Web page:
technion haifa institute of technology february 12 14 2014 dwight merriam faicp robinson cole llp n.
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Koontz v. St. Johns River Water Management District

Koontz v. St. Johns River Water Management District

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Koontz v. St. Johns River Water Management District

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  1. Technion - Haifa Institute of TechnologyFebruary 12-14, 2014Dwight Merriam, FAICPRobinson & Cole LLP Koontz v. St. Johns River Water Management District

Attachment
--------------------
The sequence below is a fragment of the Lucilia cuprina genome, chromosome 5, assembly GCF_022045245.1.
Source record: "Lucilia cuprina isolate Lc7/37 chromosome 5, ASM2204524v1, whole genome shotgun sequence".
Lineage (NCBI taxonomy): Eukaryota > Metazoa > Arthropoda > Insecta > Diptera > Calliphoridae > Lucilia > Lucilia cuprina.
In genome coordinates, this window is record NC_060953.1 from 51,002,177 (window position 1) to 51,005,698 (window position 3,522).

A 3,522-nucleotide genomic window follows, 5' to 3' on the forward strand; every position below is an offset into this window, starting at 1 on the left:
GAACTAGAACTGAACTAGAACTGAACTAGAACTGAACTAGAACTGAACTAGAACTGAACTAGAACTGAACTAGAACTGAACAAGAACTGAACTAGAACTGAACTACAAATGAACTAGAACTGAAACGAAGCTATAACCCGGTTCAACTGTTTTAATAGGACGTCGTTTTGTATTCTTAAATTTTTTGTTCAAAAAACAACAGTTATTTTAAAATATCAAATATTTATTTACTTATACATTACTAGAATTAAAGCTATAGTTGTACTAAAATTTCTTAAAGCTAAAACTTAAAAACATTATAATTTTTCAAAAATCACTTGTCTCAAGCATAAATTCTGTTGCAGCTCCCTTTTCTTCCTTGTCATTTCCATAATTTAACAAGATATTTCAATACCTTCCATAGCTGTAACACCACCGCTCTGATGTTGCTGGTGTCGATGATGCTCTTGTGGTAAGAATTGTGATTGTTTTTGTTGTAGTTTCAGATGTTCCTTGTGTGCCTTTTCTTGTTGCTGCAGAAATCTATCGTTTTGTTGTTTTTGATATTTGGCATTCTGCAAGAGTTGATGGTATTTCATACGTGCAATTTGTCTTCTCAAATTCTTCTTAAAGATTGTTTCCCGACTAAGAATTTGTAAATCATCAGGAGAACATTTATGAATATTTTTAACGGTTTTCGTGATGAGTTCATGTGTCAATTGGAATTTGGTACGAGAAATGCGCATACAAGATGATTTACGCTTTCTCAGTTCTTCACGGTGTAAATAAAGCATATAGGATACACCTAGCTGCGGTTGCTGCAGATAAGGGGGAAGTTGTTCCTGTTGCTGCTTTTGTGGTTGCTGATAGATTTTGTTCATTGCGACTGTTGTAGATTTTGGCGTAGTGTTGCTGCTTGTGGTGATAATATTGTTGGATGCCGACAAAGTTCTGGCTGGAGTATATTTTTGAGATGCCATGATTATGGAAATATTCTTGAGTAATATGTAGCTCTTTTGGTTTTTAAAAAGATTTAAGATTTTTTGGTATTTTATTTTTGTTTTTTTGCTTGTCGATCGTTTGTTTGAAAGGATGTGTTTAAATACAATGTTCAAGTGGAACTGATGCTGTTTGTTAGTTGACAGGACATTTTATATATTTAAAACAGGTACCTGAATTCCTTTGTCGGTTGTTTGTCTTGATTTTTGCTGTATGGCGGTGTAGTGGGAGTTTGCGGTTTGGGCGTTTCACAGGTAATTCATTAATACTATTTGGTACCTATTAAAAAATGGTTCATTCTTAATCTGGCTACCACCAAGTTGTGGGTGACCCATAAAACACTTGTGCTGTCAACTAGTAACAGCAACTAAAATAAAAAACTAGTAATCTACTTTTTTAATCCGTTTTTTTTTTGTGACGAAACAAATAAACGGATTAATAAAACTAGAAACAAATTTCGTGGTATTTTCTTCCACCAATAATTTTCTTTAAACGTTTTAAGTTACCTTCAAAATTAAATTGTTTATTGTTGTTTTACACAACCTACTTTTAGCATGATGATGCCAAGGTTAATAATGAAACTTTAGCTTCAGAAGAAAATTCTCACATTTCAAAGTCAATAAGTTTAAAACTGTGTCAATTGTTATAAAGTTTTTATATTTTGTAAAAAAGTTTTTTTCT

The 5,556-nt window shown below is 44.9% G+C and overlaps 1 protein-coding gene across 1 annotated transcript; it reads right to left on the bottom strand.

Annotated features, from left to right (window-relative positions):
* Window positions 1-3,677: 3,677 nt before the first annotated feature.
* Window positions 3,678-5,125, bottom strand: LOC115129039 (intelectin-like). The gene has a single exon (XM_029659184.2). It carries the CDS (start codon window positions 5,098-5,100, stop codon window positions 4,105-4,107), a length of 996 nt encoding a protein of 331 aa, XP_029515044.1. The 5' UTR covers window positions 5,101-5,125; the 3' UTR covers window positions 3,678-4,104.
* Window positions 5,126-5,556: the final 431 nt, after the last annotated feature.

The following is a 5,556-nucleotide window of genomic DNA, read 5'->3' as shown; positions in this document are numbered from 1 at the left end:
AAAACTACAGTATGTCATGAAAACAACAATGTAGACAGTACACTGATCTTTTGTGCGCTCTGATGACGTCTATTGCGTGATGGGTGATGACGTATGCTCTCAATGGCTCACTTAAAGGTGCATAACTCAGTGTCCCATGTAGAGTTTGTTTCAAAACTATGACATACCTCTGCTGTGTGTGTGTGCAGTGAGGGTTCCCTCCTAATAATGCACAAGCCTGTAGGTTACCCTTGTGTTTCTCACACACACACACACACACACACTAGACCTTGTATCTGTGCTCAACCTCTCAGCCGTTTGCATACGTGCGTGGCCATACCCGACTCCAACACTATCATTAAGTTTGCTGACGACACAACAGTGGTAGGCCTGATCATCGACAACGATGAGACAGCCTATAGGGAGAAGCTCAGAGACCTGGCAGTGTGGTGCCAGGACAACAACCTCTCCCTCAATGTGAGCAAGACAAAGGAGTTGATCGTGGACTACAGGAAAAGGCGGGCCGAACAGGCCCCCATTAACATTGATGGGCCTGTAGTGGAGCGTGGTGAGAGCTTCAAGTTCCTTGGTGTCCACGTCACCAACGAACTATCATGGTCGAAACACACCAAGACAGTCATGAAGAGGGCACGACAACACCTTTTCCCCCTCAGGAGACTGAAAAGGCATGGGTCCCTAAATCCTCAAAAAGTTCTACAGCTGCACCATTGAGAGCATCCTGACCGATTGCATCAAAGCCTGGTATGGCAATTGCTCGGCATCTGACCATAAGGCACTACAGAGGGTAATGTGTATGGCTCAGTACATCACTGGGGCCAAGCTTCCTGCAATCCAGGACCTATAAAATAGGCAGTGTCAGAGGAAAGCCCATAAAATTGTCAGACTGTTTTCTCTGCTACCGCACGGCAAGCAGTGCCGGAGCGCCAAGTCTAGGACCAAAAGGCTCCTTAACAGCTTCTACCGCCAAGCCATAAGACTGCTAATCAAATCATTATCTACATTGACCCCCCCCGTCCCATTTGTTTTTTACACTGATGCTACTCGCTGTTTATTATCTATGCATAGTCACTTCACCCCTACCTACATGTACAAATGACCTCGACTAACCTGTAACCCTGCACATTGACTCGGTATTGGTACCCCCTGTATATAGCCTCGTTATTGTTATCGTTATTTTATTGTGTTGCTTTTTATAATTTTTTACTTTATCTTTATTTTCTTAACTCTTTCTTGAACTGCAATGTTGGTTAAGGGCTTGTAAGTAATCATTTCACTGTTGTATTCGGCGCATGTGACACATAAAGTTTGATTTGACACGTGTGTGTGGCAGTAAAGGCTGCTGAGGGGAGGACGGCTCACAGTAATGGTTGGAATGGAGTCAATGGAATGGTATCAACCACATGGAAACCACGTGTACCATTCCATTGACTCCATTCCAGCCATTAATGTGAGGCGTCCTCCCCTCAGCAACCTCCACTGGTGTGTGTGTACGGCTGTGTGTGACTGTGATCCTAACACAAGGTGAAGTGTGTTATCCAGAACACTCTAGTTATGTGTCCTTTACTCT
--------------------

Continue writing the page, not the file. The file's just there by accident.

2. What can the international community learn from the U.S. Supreme Court’s decision that might lead to land use decisions that are better, more equitable, and more defensible? 2

  3. Before we go too far… Telling the story Building a vocabulary 3

  4. Three Types of Regulatory Takings • Physical invasion (Loretto) • Very simple • Categorical regulatory taking (Lucas) • Just like physical invasion • Partial regulatory taking (Penn Central) • Three-part test • Diminution of value • Investment-backed expectations • Balancing of public and private interests

  5. Vocabulary • Nexus • Nollan v. California Coastal Commission • Rough proportionality • Dolan v. Tigard 5

  6. Nollan v. California Coastal Commission

  7. 8

  8. NexusNollan v. California Coastal Commission • Does an “essential nexus” exist between a legitimate state interest and the permit condition exacted by the city? 9